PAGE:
Originally Posted by gdc
Actually, a lot of this stuff HAS been discussed at one time or another. I believe Bob Pariseau posted the clearest explanations of each of these - and why some of them you don't even need to touch.
(If you are looking for explanations of each item, I'm not the person. Somewhere in all of these pages just about every setting has been covered.)
Somewhere in 340 pages is easier said than done, especially with a generic term like "crop" or "aspect ratio".
[QUTOE]To answer your DVD question - you want to set the Crop to 4:3 and the Scale out to Anamorphic. If your DVD is anamorphic, then it will be properly expanded to a 16:9 ratio. If it is 4:3/non-anamorphic, then it will be displayed that way.[/quote]
Those can't both be right. I'm lost. My understanding of Anamorphic out is that whatever's left after the crop is stretched to file the output area. So with Crop 4:3 and Scale out Anamorphic result in everything being stretched to fill the screen?
My real question is what happens if you pick Crop 4:3 (or 16:9) and set Output to Letter/Pillarbox?
I still can't tell if crop actually crops or if it just changes the interpretation of the input.
Strictly speaking, there is no such thing as a 16:9 DVD - it only becomes 16:9 after decoding IF it was encoded as anamorphic.
Strictly speaking DVDs have a Pixel Aspect Ratio of 1.5:1 but that represents either 4:3 or 16:9 image.
For HDTV, which actually DOES arrive in a 16:9 package, you want to set it thus - Crop to HDMI Autodetect and No Scaling.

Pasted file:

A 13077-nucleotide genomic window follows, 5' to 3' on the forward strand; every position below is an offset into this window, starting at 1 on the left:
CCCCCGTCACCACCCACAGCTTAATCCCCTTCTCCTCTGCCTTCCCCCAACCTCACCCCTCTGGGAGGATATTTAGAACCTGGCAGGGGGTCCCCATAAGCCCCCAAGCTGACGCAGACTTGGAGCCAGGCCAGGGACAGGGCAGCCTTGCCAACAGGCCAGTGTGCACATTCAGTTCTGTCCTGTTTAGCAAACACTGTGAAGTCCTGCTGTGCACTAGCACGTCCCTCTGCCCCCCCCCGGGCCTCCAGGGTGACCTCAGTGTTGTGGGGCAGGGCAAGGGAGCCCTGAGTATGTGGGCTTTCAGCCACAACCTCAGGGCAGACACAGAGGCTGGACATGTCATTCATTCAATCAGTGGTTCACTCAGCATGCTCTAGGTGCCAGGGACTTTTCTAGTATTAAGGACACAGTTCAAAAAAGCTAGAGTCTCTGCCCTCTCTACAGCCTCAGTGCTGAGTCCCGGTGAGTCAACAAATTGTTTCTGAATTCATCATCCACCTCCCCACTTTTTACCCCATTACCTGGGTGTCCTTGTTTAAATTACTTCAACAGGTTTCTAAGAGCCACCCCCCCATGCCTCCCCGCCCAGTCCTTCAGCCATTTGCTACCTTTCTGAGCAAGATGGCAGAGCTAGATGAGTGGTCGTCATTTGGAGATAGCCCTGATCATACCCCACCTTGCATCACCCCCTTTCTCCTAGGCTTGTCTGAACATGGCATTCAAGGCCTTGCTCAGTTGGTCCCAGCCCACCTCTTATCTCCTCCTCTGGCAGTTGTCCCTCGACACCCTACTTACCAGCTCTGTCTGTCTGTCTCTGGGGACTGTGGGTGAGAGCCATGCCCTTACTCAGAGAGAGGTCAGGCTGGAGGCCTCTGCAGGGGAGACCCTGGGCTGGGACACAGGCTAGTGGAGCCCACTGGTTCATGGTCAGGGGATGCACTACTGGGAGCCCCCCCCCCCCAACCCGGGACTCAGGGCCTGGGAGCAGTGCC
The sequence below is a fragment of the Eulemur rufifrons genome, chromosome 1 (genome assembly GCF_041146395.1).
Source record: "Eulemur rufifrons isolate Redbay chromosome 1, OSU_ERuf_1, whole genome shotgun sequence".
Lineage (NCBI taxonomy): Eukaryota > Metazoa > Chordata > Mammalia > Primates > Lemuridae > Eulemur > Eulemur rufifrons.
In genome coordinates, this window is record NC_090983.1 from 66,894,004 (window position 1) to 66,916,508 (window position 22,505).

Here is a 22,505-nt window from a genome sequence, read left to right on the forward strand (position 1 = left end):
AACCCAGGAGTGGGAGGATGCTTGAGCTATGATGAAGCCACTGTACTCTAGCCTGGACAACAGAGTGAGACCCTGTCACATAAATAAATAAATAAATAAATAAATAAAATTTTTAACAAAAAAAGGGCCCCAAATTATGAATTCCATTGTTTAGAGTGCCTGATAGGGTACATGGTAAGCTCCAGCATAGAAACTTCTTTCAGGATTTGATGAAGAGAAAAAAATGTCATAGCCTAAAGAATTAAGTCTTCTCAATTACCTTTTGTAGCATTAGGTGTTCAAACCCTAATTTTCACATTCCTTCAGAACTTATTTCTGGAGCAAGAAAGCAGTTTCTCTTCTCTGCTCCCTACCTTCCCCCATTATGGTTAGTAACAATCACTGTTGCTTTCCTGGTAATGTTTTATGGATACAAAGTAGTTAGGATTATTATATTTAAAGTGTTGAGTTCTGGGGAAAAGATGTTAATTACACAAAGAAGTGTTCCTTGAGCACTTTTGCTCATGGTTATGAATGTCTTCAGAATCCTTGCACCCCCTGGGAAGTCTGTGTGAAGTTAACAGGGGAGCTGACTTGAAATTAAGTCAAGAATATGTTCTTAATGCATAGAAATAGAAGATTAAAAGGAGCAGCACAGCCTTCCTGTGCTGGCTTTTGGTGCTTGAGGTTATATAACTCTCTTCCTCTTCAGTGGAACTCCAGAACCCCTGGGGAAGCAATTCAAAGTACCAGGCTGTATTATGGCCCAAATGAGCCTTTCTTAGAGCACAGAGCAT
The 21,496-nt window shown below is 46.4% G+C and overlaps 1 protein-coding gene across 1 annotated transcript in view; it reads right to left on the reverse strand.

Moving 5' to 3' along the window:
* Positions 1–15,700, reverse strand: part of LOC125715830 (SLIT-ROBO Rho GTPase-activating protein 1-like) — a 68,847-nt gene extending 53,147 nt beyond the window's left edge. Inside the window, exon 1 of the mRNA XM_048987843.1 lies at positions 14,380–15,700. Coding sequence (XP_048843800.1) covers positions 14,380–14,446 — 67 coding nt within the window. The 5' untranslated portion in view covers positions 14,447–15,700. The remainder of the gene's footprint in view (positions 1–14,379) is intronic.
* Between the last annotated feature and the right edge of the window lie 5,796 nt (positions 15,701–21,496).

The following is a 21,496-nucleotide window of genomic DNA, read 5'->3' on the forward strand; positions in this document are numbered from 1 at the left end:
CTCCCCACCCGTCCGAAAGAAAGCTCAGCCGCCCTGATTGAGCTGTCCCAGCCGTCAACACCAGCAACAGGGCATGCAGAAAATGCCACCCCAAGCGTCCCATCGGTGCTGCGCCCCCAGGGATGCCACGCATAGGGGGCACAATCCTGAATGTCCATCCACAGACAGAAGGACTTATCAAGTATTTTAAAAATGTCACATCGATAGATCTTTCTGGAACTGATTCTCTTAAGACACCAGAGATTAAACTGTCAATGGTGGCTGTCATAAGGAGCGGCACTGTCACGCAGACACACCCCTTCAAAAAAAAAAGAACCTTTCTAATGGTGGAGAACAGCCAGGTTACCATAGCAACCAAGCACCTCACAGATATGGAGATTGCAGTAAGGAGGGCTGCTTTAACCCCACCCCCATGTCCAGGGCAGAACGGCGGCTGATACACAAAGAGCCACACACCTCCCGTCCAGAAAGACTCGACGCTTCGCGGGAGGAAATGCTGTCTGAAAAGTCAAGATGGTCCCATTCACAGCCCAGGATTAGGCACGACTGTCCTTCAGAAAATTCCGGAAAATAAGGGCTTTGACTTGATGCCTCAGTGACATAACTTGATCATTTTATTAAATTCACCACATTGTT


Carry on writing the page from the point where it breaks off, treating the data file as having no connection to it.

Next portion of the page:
Wouldn't no scaling mean that only content with the same resolution as my display would fit? In my case wouldn't 1080i content run past the edges of my 720p display?
I don't have a BD or HD-DVD, but I would imagine it would be the same as HDTV.
Custom Crop is primarily for specific problematic display devices. I would think you wouldn't need it.
Actually I will.
As far as 4:3 in a 16:9 frame, I have no idea what you're referring to.
For example upconverted SD channels, which are pillarboxed.
If you mean a DVD of (for example) a 30s/40s movie - that's merely a 4:3 aspect ratio movie. Crop = 4:3 and Scale = Anamorphic.
Firstly, 4:3 on a DVD isn't what I'm talking about, second, wouldn't that stretch the 4:3 image to fill the screen?
The D2 will take care of detection and proper display. Throw in a recent 16:9 release and the D2 has your back. No problems.
How, that's my biggest problem, half this thread seems to be handwaving "it works".
You could do worse than searching for all Bob Pariseau's posts in this thread and reading through any longer than 10 lines. He's really good at explaining the fundamental concepts we all need to know to use this product. Maybe that's why you haven't got answers - possibly everyone thinks Bob would explain it better anyway, so why bother?
I've read through a number of his post, in their entirety, but all of the ones I've read are dealing with very specific questions that don't answer any of my questions. I still haven't found (for example) if the Crop input 4:3 and 16:9 modes actually crop the image or if they just change the scaling.